real-time, high-speed dynamic observations can in principle provide even better indications of failure modes. However, it is difficult to simultaneously achieve both high spatial and high temporal resolution. Future advances in instrumentation will bring new insights to the complex interplay of deformation and failure mechanisms during penetration.
Partially penetrated targets are particularly useful for determining failure mechanisms. A close examination of areas where the damaged material remains in place and of polished cross sections taken on a plane containing the shot line demonstrates how damage varies with distance from the side and distance ahead of the penetrating object. Such observations also suggest how damage evolves, thereby providing notions for equations describing damage development. The next section illustrates the failure mechanisms invoked by a penetrator by presenting damage observations in penetrated and partially penetrated targets of metals and alloys, ceramics and glasses, and polymeric materials. This is followed by a short discussion on the damage mechanisms in cellular materials invoked by blast loads.
Consider the case of a rod impacting a steel plate (Figure 3-1). If the plate is relatively soft compared to the rod, perforation may occur by homogeneous plastic flow of the plate, with little or no damage to the rod. A hardened plate, on the other hand, may fail by shear banding and consequent liberation of a plug of material pushed out by the projectile (Figure 3-1). Reflected stress waves from the rear surface of the plate may produce tensions large enough to nucleate, grow, and coalesce voids or microcracks, causing spallation. Thus, the result of an encounter between a rod and plate is determined by microscopic failure processes such as homogeneous plastic flow, shear banding, and tensile fracture in the plate and in the rod. The impact conditions and properties of both plate and rod determine which failure processes operate. Typically, however, it is a combination of simultaneously active failure modes that governs the outcome of the encounter.
Other failure modes may be invoked at higher velocities. Figure 3-2 shows a polished and etched cross section through the crater in a 1-in.-thick steel plate that has been impacted at 6 km/s by a 12.7-mm-diameter polycarbonate sphere.2,3 Adiabatic4 shear bands can be seen as white-etching bands of hard, untempered martensite extending into the plate (1), surfaces of strain localization that look like bands when seen edge-on. The path of the bands is followed by brittle cracks (2), which intersect with other cracks and liberate fragments. Just below the crater are spherical voids (3), a manifestation of ductile tensile failure; these are linked by shear bands. Homogeneous plastic flow (4) is made clear by the deviation of the process rolling lines from the horizontal. Ultimately, the hemispherical volume of dark-etching material just below the point of experienced α↔ε polymorphic phase change brought about by pressure (5). The grain size is refined and the transformed material is significantly hardened. The boundary of the dark-etching material is a 130 kbar isobar. Thus, five failure modes operated at once, with the stress relaxation effect of each mode affecting the behavior of the others.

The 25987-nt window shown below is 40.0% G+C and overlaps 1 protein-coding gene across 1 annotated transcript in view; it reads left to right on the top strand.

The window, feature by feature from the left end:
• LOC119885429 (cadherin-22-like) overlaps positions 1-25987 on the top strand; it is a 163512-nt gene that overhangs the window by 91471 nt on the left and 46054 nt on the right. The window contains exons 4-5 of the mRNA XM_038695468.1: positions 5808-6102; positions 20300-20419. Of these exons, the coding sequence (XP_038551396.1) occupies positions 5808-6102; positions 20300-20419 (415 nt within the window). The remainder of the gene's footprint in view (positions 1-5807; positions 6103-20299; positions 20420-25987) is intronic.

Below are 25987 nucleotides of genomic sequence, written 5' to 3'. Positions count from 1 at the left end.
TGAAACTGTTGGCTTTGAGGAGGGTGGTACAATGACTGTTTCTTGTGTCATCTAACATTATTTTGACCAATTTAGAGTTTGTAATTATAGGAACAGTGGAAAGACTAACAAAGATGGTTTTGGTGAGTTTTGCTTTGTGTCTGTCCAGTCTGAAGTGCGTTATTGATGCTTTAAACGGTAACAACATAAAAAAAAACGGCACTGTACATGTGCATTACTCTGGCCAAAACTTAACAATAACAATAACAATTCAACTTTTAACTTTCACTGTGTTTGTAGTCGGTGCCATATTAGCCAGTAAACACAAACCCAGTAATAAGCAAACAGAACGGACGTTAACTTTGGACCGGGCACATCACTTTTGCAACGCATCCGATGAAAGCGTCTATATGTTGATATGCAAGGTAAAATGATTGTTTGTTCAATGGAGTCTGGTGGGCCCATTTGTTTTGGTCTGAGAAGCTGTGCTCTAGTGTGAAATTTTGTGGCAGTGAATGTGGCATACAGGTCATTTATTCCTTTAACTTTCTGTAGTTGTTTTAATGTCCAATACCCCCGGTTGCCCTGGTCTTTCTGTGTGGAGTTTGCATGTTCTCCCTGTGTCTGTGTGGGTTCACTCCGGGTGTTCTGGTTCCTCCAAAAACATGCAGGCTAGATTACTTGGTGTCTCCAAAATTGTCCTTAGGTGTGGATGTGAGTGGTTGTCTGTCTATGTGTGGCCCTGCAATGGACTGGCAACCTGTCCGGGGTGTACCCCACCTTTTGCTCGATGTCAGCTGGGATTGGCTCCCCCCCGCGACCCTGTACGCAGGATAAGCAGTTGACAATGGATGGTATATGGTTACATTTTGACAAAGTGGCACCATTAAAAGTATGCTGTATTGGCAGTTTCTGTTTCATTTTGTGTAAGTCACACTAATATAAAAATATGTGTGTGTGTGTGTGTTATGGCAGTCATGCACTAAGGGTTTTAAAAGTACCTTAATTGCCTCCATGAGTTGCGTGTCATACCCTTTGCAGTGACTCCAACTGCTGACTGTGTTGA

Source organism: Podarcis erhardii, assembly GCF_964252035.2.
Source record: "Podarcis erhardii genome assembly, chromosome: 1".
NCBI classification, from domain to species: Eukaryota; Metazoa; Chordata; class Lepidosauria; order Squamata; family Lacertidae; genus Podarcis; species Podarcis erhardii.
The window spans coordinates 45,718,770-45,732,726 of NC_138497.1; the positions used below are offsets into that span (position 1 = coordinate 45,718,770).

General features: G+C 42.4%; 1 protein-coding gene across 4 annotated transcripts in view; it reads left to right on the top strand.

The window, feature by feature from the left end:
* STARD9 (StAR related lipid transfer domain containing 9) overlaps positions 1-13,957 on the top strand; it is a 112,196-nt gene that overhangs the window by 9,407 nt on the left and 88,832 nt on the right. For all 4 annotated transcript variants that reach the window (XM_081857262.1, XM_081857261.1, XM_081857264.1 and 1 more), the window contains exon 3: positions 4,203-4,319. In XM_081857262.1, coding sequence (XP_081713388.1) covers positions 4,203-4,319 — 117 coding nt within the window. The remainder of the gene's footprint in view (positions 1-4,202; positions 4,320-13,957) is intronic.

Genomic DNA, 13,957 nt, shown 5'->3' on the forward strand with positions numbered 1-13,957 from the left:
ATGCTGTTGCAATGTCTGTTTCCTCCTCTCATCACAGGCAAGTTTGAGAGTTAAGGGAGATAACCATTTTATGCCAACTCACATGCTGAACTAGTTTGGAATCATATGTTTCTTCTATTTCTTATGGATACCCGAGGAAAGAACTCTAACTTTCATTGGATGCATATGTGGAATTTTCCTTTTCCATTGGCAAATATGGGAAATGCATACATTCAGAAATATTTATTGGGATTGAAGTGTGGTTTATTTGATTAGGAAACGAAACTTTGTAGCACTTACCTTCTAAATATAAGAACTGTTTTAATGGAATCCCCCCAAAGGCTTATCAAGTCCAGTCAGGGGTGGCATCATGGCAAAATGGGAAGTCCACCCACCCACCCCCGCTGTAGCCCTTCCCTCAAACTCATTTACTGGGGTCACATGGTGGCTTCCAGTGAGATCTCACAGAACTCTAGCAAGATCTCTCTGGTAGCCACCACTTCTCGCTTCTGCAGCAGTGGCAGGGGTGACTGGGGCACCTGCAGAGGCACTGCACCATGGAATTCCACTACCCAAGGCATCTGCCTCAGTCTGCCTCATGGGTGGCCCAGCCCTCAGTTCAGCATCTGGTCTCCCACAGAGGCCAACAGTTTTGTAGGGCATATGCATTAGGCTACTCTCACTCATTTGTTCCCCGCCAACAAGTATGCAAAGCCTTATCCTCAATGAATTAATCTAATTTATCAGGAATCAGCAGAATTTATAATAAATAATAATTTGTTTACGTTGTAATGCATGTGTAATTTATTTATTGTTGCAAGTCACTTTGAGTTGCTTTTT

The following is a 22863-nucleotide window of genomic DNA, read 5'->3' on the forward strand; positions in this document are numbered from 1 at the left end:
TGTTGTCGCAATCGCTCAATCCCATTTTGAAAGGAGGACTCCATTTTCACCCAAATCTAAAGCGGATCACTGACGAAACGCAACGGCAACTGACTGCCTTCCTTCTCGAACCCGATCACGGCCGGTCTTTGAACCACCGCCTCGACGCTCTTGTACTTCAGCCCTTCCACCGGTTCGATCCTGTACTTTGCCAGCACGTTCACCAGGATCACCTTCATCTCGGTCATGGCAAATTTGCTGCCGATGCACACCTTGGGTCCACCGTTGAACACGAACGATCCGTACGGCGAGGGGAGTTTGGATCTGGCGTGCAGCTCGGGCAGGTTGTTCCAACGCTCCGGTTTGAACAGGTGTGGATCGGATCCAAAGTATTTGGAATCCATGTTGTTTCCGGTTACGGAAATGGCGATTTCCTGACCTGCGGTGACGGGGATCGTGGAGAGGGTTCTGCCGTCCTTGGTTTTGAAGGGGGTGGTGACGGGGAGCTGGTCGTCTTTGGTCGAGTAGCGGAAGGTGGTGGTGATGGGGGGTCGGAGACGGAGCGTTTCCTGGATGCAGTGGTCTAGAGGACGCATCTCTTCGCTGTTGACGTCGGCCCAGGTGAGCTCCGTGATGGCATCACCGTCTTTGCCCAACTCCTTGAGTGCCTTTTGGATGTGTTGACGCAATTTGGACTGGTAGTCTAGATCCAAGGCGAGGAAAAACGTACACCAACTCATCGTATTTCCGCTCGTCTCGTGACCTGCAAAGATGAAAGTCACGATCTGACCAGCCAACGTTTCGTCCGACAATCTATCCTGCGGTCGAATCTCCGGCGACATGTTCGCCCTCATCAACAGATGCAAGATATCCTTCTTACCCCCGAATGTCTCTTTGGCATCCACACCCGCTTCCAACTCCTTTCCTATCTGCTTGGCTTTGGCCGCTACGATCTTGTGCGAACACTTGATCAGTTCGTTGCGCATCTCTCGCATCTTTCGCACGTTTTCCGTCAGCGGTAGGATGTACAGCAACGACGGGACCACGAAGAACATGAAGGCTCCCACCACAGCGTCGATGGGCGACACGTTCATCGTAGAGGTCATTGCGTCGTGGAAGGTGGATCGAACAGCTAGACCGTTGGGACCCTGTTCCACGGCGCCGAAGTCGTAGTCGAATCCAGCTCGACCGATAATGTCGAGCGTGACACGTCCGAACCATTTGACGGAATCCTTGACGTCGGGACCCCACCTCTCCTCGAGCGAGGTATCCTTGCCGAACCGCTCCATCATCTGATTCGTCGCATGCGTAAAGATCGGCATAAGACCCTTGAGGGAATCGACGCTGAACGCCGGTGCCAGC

The damage beneath the crater in Figure 3-2 is complex and seems at first nearly impossible to interpret, yet it reveals how the material is failing. Such damage “hieroglyphics” must nevertheless be read and understood in order to predict penetration behavior and design microstructures with enhanced protective capabilities. Key to developing a deeper understanding are laboratory experiments that isolate each specific damage mechanism. This would allow each failure mode to operate under a range of well-controlled rate, temperature, and stress state conditions, providing the opportunity to study and quantitatively describe its evolution by means of real-time observation or post-test analysis of tests interrupted at various stages of damage development.
Finding 3-1. Ballistic penetration of metals can occur by five failure modes—adiabatic shear bands, cracks, voids, plastic deformation, and phase changes—more than one or all of which can occur simultaneously.
2Shockey, D.A., D.R. Curran, and P.S. DeCarli. 1975. Damage in steel plates from hypervelocity impact, I: Physical changes and effects of projectile material. Journal of Applied Physics 46(9): 3766-3775.
3Bertholf, L.D., L.D. Buxton, B.J. Thorne, R.K. Byers, A.L. Stevens, and S.L. Thompson. 1975. Damage in steel plates from hypervelocity impact II: Numerical results and spall measurement. Journal of Applied Physics 46(9): 3776-3783.
4“Adiabatic” refers to any process which occurs without heat transfer.